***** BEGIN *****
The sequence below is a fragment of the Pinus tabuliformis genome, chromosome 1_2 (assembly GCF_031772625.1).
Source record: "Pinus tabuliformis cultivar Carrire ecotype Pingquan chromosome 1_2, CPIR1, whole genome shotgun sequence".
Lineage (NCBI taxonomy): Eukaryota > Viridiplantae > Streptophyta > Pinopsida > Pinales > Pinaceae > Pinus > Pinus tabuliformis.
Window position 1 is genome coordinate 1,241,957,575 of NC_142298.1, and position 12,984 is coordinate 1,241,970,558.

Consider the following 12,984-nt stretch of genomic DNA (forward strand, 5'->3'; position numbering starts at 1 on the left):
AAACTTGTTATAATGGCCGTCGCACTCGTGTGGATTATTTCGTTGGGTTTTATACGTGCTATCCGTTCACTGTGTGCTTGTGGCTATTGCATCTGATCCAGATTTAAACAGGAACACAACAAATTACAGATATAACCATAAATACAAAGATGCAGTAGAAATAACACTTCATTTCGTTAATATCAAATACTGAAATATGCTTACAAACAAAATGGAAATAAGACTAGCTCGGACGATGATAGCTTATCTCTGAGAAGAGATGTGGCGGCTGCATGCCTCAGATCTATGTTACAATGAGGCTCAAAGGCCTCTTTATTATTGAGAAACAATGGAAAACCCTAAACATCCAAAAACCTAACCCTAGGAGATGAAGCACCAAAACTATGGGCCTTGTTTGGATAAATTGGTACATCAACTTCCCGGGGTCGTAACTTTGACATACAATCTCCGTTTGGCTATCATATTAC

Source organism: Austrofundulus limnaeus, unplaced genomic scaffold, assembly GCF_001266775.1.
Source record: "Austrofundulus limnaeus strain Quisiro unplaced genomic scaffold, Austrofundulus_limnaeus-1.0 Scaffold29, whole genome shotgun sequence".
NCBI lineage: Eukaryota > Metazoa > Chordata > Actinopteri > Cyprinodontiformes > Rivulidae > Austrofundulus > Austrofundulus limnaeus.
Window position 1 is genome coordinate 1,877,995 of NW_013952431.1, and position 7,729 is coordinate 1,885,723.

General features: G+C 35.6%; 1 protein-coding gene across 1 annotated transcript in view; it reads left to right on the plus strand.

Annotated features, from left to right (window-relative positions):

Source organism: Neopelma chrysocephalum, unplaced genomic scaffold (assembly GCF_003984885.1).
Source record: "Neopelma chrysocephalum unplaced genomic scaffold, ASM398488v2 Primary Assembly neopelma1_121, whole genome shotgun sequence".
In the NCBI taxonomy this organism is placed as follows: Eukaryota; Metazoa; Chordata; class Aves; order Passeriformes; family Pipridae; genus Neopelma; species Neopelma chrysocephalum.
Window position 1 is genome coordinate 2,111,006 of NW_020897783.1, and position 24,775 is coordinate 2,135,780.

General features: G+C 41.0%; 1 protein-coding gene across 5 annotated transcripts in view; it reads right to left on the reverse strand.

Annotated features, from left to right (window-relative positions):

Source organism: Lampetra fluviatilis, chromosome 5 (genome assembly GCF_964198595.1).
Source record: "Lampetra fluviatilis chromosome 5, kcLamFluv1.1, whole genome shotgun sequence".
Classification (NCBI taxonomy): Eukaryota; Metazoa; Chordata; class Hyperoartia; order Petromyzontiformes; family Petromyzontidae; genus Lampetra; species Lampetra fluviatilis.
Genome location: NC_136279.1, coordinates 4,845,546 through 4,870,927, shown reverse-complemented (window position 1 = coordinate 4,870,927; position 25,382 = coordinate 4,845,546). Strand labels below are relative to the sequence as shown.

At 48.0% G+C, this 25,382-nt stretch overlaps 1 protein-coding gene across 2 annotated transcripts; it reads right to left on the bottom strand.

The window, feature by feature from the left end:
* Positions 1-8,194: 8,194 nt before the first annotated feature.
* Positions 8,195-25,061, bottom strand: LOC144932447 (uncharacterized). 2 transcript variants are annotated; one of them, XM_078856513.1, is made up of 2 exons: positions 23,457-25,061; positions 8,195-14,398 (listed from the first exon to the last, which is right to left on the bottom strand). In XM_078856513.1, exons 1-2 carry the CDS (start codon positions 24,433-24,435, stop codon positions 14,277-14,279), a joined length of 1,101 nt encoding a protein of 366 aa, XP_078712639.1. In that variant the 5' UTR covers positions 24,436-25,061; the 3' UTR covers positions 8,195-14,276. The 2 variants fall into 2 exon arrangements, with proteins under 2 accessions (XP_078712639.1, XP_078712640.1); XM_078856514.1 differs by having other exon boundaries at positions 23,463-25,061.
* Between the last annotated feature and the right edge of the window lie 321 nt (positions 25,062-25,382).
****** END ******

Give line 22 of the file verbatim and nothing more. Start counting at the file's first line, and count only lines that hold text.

Genome location: NC_136279.1, coordinates 4,845,546 through 4,870,927, shown reverse-complemented (window position 1 = coordinate 4,870,927; position 25,382 = coordinate 4,845,546). Strand labels below are relative to the sequence as shown.